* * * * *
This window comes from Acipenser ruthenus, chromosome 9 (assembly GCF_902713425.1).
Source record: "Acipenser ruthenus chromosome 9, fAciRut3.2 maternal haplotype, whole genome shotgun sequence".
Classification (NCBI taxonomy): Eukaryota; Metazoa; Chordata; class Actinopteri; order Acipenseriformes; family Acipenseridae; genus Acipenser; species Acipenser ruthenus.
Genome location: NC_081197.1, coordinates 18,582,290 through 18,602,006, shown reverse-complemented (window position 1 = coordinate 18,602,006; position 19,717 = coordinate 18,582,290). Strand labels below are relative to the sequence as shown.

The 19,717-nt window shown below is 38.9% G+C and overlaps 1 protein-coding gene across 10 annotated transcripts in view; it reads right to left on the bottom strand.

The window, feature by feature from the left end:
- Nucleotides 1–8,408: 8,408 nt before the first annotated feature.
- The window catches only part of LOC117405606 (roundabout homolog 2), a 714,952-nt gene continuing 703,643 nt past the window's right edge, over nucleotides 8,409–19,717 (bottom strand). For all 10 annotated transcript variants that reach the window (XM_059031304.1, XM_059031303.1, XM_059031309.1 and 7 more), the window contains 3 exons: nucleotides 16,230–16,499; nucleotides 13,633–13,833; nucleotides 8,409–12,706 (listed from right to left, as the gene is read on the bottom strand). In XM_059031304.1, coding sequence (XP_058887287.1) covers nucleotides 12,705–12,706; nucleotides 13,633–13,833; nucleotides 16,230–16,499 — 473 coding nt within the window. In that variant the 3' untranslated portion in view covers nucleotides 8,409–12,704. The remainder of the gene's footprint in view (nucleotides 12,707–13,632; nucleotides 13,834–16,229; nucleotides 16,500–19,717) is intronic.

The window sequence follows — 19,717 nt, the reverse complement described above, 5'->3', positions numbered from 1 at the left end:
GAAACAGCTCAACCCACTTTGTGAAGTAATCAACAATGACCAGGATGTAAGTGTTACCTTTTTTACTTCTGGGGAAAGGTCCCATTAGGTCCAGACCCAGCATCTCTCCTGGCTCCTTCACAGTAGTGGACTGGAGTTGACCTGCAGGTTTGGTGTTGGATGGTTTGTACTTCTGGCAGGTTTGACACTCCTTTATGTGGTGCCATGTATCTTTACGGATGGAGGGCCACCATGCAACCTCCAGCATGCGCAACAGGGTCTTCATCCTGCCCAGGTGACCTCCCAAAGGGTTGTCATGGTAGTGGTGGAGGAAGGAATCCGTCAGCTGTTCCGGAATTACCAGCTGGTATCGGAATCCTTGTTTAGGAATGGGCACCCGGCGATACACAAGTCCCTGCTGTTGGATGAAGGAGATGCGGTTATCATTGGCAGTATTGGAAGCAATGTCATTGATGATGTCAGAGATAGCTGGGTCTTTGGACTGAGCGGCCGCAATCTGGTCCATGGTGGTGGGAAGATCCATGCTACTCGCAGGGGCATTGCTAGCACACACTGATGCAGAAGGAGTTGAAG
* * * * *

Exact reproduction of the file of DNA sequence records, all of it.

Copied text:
This window comes from Acipenser ruthenus, chromosome 9 (assembly GCF_902713425.1).
Source record: "Acipenser ruthenus chromosome 9, fAciRut3.2 maternal haplotype, whole genome shotgun sequence".
Classification (NCBI taxonomy): Eukaryota; Metazoa; Chordata; class Actinopteri; order Acipenseriformes; family Acipenseridae; genus Acipenser; species Acipenser ruthenus.
Genome location: NC_081197.1, coordinates 18,582,290 through 18,602,006, shown reverse-complemented (window position 1 = coordinate 18,602,006; position 19,717 = coordinate 18,582,290). Strand labels below are relative to the sequence as shown.

The 19,717-nt window shown below is 38.9% G+C and overlaps 1 protein-coding gene across 10 annotated transcripts in view; it reads right to left on the bottom strand.

The window, feature by feature from the left end:
- Nucleotides 1–8,408: 8,408 nt before the first annotated feature.
- The window catches only part of LOC117405606 (roundabout homolog 2), a 714,952-nt gene continuing 703,643 nt past the window's right edge, over nucleotides 8,409–19,717 (bottom strand). For all 10 annotated transcript variants that reach the window (XM_059031304.1, XM_059031303.1, XM_059031309.1 and 7 more), the window contains 3 exons: nucleotides 16,230–16,499; nucleotides 13,633–13,833; nucleotides 8,409–12,706 (listed from right to left, as the gene is read on the bottom strand). In XM_059031304.1, coding sequence (XP_058887287.1) covers nucleotides 12,705–12,706; nucleotides 13,633–13,833; nucleotides 16,230–16,499 — 473 coding nt within the window. In that variant the 3' untranslated portion in view covers nucleotides 8,409–12,704. The remainder of the gene's footprint in view (nucleotides 12,707–13,632; nucleotides 13,834–16,229; nucleotides 16,500–19,717) is intronic.

The window sequence follows — 19,717 nt, the reverse complement described above, 5'->3', positions numbered from 1 at the left end:
GAAACAGCTCAACCCACTTTGTGAAGTAATCAACAATGACCAGGATGTAAGTGTTACCTTTTTTACTTCTGGGGAAAGGTCCCATTAGGTCCAGACCCAGCATCTCTCCTGGCTCCTTCACAGTAGTGGACTGGAGTTGACCTGCAGGTTTGGTGTTGGATGGTTTGTACTTCTGGCAGGTTTGACACTCCTTTATGTGGTGCCATGTATCTTTACGGATGGAGGGCCACCATGCAACCTCCAGCATGCGCAACAGGGTCTTCATCCTGCCCAGGTGACCTCCCAAAGGGTTGTCATGGTAGTGGTGGAGGAAGGAATCCGTCAGCTGTTCCGGAATTACCAGCTGGTATCGGAATCCTTGTTTAGGAATGGGCACCCGGCGATACACAAGTCCCTGCTGTTGGATGAAGGAGATGCGGTTATCATTGGCAGTATTGGAAGCAATGTCATTGATGATGTCAGAGATAGCTGGGTCTTTGGACTGAGCGGCCGCAATCTGGTCCATGGTGGTGGGAAGATCCATGCTACTCGCAGGGGCATTGCTAGCACACACTGATGCAGAAGGAGTTGAAG